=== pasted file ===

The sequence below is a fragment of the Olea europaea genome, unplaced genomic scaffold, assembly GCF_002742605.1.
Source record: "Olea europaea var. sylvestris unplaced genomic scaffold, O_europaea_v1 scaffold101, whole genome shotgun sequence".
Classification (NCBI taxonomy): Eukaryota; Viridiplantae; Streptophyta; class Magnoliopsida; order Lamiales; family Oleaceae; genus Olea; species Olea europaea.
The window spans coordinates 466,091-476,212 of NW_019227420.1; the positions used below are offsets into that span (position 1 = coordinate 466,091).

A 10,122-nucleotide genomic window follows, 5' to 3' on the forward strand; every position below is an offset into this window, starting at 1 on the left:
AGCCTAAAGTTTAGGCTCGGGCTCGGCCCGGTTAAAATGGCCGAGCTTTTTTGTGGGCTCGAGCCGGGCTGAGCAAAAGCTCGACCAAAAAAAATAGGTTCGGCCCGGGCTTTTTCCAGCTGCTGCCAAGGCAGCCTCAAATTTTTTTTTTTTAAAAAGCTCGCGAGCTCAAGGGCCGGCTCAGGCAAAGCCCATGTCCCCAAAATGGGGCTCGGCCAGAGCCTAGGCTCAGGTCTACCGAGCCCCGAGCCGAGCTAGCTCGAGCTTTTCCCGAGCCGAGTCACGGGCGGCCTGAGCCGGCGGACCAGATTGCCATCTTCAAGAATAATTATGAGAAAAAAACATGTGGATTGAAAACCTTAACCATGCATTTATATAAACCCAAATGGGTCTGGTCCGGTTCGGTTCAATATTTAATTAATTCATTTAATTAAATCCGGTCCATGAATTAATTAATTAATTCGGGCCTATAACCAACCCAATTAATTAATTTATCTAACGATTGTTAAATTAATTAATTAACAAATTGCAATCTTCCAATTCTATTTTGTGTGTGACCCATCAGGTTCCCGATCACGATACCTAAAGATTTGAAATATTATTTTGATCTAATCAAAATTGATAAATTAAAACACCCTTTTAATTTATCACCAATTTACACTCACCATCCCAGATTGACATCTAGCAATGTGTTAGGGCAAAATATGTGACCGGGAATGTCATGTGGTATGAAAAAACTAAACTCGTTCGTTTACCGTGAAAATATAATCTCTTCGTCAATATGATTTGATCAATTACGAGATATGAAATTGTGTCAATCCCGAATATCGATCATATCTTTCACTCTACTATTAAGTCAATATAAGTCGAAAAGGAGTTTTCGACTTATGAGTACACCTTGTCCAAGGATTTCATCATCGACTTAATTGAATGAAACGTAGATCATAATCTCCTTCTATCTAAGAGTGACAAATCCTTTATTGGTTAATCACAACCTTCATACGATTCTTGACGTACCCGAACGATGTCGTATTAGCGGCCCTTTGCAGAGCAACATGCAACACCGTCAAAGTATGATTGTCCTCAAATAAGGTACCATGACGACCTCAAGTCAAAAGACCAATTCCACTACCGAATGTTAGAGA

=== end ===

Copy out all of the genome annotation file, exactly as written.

The sequence below is a fragment of the Olea europaea genome, unplaced genomic scaffold, assembly GCF_002742605.1.
Source record: "Olea europaea var. sylvestris unplaced genomic scaffold, O_europaea_v1 scaffold101, whole genome shotgun sequence".
Classification (NCBI taxonomy): Eukaryota; Viridiplantae; Streptophyta; class Magnoliopsida; order Lamiales; family Oleaceae; genus Olea; species Olea europaea.
The window spans coordinates 466,091-476,212 of NW_019227420.1; the positions used below are offsets into that span (position 1 = coordinate 466,091).

A 10,122-nucleotide genomic window follows, 5' to 3' on the forward strand; every position below is an offset into this window, starting at 1 on the left:
AGCCTAAAGTTTAGGCTCGGGCTCGGCCCGGTTAAAATGGCCGAGCTTTTTTGTGGGCTCGAGCCGGGCTGAGCAAAAGCTCGACCAAAAAAAATAGGTTCGGCCCGGGCTTTTTCCAGCTGCTGCCAAGGCAGCCTCAAATTTTTTTTTTTTAAAAAGCTCGCGAGCTCAAGGGCCGGCTCAGGCAAAGCCCATGTCCCCAAAATGGGGCTCGGCCAGAGCCTAGGCTCAGGTCTACCGAGCCCCGAGCCGAGCTAGCTCGAGCTTTTCCCGAGCCGAGTCACGGGCGGCCTGAGCCGGCGGACCAGATTGCCATCTTCAAGAATAATTATGAGAAAAAAACATGTGGATTGAAAACCTTAACCATGCATTTATATAAACCCAAATGGGTCTGGTCCGGTTCGGTTCAATATTTAATTAATTCATTTAATTAAATCCGGTCCATGAATTAATTAATTAATTCGGGCCTATAACCAACCCAATTAATTAATTTATCTAACGATTGTTAAATTAATTAATTAACAAATTGCAATCTTCCAATTCTATTTTGTGTGTGACCCATCAGGTTCCCGATCACGATACCTAAAGATTTGAAATATTATTTTGATCTAATCAAAATTGATAAATTAAAACACCCTTTTAATTTATCACCAATTTACACTCACCATCCCAGATTGACATCTAGCAATGTGTTAGGGCAAAATATGTGACCGGGAATGTCATGTGGTATGAAAAAACTAAACTCGTTCGTTTACCGTGAAAATATAATCTCTTCGTCAATATGATTTGATCAATTACGAGATATGAAATTGTGTCAATCCCGAATATCGATCATATCTTTCACTCTACTATTAAGTCAATATAAGTCGAAAAGGAGTTTTCGACTTATGAGTACACCTTGTCCAAGGATTTCATCATCGACTTAATTGAATGAAACGTAGATCATAATCTCCTTCTATCTAAGAGTGACAAATCCTTTATTGGTTAATCACAACCTTCATACGATTCTTGACGTACCCGAACGATGTCGTATTAGCGGCCCTTTGCAGAGCAACATGCAACACCGTCAAAGTATGATTGTCCTCAAATAAGGTACCATGACGACCTCAAGTCAAAAGACCAATTCCACTACCGAATGTTAGAGA